Nothing, but nothing, has the power to spoil New Orleans’s appetite. The people of this city love to eat, and they eat it all—from simply fried oysters and perfectly dressed po’ boys to cutting-edge dishes served Cajun style. Here, a meal-by-meal primer of the Big Easy from a lucky visitor who came to eat and stayed to listen.
When local business owners pulled together in move-on mode and reopened faster than seemed possible after Hurricane Katrina, natives dubbed Magazine Street, a six-mile ribbon of shops and restaurants, the “aisle of denial.” Only a few blocks away, on the edge of the Central Business District, Mother’s reopened with Vice Admiral Thad Allen, head of the disaster relief effort, as its first customer. Regulars and tourists alike line up to order at the counter, cafeteria-style, but dishes such as grits and debris (roast-beef edges in gravy) or red-bean omelets with baked ham and biscuits are delivered to your Formica-topped table by old-time waitresses who may well call you darlin’.
Don’t leave the neighborhood without swinging by homey corner restaurant Elizabeth’s for fried chicken livers with pepper jelly or lacquered praline bacon, baked in brown sugar with crumbled pecans and tasting—if you can imagine it—like pig candy. The hand-lettered sign, swaying when the breeze blows off the river, promises real food done real good. For weekend brunch, order “red neck eggs” (poached and served over fried green tomatoes with grits) and sweet rice fritters called calas, a nearly extinct regional specialty.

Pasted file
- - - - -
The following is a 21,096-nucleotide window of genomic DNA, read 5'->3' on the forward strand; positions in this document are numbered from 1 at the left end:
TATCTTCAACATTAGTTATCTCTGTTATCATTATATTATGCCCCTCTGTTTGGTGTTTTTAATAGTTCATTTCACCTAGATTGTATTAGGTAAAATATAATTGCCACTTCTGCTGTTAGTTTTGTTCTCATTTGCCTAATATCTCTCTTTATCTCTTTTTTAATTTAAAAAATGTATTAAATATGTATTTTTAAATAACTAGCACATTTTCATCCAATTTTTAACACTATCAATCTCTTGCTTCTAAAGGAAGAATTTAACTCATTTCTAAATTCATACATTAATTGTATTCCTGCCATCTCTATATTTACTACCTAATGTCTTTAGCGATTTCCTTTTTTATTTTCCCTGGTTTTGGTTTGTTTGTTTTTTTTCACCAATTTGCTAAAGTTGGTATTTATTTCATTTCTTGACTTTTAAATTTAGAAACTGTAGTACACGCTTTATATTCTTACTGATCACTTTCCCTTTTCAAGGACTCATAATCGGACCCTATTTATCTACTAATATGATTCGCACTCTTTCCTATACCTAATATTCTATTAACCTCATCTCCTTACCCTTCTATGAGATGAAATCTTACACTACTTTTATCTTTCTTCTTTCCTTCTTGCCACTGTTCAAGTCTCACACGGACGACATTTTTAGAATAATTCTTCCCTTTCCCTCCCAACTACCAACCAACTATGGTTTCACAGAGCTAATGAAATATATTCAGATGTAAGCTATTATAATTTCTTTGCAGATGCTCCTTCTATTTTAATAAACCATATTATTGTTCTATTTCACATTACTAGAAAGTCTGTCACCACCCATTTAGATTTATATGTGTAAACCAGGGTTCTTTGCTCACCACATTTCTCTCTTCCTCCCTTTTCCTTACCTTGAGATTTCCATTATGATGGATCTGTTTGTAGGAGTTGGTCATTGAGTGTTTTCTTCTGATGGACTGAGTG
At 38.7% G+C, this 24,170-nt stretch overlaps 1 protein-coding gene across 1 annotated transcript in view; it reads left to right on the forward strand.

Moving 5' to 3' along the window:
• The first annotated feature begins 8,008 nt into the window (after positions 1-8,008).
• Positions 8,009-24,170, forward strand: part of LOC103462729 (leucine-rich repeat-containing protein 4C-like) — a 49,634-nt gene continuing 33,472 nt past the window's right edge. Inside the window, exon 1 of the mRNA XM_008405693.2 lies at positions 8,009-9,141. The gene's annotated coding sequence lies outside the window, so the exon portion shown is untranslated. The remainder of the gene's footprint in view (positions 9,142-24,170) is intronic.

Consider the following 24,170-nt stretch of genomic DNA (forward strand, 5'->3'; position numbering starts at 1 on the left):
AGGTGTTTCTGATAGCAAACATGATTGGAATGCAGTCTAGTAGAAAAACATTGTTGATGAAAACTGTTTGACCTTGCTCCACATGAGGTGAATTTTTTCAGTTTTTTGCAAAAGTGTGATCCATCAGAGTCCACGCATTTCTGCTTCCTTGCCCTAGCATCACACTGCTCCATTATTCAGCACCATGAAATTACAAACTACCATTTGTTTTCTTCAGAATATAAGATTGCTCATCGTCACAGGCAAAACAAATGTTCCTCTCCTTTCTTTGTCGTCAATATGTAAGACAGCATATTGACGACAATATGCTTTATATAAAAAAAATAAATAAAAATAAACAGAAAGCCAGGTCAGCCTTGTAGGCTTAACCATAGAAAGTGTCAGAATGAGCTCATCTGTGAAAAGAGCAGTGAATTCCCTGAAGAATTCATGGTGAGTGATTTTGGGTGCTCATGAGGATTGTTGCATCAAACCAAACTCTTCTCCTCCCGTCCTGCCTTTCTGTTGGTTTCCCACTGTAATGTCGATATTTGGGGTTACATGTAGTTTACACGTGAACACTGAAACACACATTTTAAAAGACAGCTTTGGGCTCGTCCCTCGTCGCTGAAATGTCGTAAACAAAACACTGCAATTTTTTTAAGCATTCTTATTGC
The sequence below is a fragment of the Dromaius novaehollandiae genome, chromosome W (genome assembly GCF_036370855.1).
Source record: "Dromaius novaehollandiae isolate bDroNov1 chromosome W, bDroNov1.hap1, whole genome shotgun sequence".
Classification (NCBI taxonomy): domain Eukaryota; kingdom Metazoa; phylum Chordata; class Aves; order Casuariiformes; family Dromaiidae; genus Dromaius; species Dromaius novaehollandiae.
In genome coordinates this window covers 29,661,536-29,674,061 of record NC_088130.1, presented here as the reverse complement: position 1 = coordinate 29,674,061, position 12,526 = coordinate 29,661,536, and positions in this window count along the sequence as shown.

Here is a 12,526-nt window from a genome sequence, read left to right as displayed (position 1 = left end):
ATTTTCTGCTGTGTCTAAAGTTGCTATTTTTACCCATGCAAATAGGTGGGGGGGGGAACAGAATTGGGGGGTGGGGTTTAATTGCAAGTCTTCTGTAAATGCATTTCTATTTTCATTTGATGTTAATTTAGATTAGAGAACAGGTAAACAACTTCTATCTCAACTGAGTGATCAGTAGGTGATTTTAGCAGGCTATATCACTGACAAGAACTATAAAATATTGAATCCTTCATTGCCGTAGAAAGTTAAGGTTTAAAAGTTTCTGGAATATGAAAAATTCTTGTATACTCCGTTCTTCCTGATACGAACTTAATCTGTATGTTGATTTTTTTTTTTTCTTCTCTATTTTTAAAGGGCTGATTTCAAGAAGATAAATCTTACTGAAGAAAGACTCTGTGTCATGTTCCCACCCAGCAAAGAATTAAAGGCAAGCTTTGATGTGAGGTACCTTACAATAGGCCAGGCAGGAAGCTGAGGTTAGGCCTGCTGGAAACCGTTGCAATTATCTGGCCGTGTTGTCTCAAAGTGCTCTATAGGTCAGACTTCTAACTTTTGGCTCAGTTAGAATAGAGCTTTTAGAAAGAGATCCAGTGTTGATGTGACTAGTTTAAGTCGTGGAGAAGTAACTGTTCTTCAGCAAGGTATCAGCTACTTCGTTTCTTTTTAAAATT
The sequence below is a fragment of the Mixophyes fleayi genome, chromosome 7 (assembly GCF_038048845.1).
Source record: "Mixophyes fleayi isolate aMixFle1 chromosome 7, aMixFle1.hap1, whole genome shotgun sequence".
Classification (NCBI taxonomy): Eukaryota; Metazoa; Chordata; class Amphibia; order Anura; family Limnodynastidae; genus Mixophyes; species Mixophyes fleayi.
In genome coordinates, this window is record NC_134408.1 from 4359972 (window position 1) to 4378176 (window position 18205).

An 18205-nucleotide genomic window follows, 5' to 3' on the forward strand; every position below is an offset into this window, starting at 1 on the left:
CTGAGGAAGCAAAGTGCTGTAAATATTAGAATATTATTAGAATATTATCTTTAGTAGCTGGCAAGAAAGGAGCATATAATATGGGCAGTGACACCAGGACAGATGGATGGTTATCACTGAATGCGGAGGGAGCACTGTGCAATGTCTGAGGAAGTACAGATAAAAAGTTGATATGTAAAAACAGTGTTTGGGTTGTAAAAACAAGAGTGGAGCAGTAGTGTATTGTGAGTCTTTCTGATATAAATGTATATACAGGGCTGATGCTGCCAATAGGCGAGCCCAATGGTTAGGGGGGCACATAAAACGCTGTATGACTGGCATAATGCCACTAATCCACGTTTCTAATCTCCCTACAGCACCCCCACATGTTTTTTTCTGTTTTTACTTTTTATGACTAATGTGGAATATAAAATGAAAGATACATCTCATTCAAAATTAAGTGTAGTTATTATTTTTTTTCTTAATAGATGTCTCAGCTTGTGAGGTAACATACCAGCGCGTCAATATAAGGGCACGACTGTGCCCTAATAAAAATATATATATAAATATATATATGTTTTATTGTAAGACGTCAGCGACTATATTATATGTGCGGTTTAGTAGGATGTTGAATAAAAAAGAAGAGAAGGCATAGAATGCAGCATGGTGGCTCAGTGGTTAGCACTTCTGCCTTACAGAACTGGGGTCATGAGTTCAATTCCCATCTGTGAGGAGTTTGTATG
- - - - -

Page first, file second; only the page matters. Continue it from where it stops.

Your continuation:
Founded in 1919 by Italian immigrants, Casamento’s takes pride in its oyster loaf: a sandwich of fried oysters layered between two slices of house-made buttery white bread (rather than a French-style po’ boy roll). But check the calendar, because the tiny Garden District oyster house is only open in the cooler “r” months. If the time is right, plunk those freshly shucked oversize warm-water oysters onto some saltines and wash them down with the coldest local Abita Golden beer in town.
During the summer “r-less” months, there’s always La Petite Grocery, a cozy neighborhood bistro nearby. Chef Justin Devillier’s top-notch half-pound burger comes with his house-made pickles and sweet Vidalia-onion marmalade.
There’s only one way to end the debate over where to find the best po’ boy in town: head for the Parkway Bakery & Tavern. Whether you go for the roast beef with gravy or golden fried shrimp, the basic anatomy of Parkway’s perfect rendition is always the same: “dressed” (lettuce, tomato, mayonnaise, and pickles) on distinctive New Orleans–style French bread (lightly crisped crust, interior as airy as cotton candy) from the celebrated Leidenheimer Bakery. Nothing better, nowhere else.
A grande dame of French Creole cooking since 1905, and still family-owned, the clubby Galatoire’s has long earned its place in the social scene. If you sit in the mirrored ground-floor dining room (not the second floor) and order without studying the menu, you might—just might—pass for an upper-crust regular. Cheat sheet: Get the “grand goute,” a seafood appetizer trio featuring the restaurant’s signature shrimp rémoulade.